Next we determine our timetable. One of the reasons many plans fail is that people get behind with deadlines and they just simply quit or go “off plan” and begin winging it. That’s almost as bad as having no plan at all. Your timetable, when closely followed will and should put pressure on you to stay on task. It provides you with a guideline to evaluate the effectiveness of your plan while you’re working your way through it.
Your timetable is what will provide your feedback as to your level of productivity. Successful people all understand this irrefutable fact: there is a huge difference between being productive and being busy. If you’re not moving forward with your plan and getting closer to at least one of your goals then you are not being productive, no matter how busy you are.
The next step is key and everything you’ve done up to now is just to prepare you for this step. Step 6 is prepare your plan. This is where you use all the information, goals, and timetables to actually construct your plan. This step requires tremendous specificity and detail. What EXACTLY will you do and when EXACTLY will you do it. When EXACTLY will you start and when EXACTLY will you finish.
This step includes who and what your resources will be. How you will acquire those resources. How you will measure your progress. How you will know for certain the objectives of the plan have been met. Who will help hold you accountable to follow your plan. You need to have concrete answers in this step. Everything you leave to chance provides the chance that your plan will fail.
This step is plum full of actionable items. Action is the key to the success of any plan.
No plan succeeds until it is put into action and that’s step 7 – Implement your plan. It is amazing to many how many organizations and people work to develop a plan, often a very good plan, and then never implement it. No plan succeeds until it is put into action. Start slow, but start. You’ll likely have a few bumps but if you’ve done your work in steps 1-5 you’ll have the motivation you need to press on. If you did the work required in step 6 you’ve got the work-arounds required to overcome any setbacks.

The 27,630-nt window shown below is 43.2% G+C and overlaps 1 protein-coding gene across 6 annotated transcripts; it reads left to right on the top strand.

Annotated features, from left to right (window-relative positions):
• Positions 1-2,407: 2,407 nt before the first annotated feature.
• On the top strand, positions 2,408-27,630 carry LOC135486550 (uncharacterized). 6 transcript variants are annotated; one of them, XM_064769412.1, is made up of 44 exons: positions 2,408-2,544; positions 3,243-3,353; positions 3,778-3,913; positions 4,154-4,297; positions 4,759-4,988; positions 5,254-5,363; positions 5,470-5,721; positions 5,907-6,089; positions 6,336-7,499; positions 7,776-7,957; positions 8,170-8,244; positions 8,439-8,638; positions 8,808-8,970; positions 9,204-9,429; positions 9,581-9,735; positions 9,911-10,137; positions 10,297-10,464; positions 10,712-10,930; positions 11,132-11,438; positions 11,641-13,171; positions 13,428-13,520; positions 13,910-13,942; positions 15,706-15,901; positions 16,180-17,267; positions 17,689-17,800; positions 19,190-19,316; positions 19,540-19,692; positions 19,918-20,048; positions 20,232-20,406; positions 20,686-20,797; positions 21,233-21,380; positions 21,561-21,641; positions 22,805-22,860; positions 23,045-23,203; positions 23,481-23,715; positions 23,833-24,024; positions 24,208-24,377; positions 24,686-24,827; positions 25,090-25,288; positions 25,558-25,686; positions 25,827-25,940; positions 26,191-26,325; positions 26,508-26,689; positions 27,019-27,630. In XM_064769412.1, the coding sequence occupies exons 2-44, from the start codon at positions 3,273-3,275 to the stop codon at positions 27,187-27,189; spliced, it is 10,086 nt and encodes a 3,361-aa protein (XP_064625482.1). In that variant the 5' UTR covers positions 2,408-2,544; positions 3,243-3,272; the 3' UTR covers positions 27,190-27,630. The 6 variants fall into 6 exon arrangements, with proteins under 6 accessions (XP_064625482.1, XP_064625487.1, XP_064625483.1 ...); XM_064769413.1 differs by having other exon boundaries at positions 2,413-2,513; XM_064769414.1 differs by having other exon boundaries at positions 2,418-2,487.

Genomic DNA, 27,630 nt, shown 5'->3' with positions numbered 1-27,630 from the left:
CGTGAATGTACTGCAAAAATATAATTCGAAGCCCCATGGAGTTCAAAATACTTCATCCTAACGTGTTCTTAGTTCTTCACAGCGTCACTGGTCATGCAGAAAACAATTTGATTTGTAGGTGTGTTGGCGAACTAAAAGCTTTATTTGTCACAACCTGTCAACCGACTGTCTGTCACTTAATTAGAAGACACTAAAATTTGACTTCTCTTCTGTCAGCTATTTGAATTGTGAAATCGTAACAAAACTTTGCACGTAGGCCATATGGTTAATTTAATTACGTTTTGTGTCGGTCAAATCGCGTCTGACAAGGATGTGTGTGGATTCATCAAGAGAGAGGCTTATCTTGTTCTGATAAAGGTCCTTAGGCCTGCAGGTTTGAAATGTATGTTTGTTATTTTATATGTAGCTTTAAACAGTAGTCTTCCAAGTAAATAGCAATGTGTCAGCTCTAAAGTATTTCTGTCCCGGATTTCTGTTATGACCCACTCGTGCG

Plans don’t give up on the people who make them, it’s people who give up on their plans.
The final step is follow through. Not just follow through at the end of the plan but all during the plan. This is where a coach or mentor can make such a big difference for you. It’s hard for anyone to be completely objective about their efforts, their progress or even the viability of their plan. You need a mentor to “tell you like it is” in a way that is affirming and motivating. It is why step 5 includes determining up front who will hold you accountable.
Well, there you have it. An 8-step process that when used fully can go a long way towards helping you achieve success in whatever you choose to do. There are no shortcuts in this process, you should either do it all or don’t bother doing any of it.
Successful people plan, they know that even when the plan doesn’t work as designed proper planning always pays dividends. If you truly want success then do what successful people do….plan!
Most people don’t have plans. You probably disagree with that or at least disagree for yourself. You have plans! Most everyone says they have plans but the reality is that most people don’t have plans. You probably don’t really have plans either.
You may have ideas, dreams and wishes but none of those are plans. You may even have goals, those goals may even be written down. But goals aren’t plans either. In fact, one of the primary reasons people fail to achieve their goals is that they don’t have a plan to achieve them. Real plans require real work.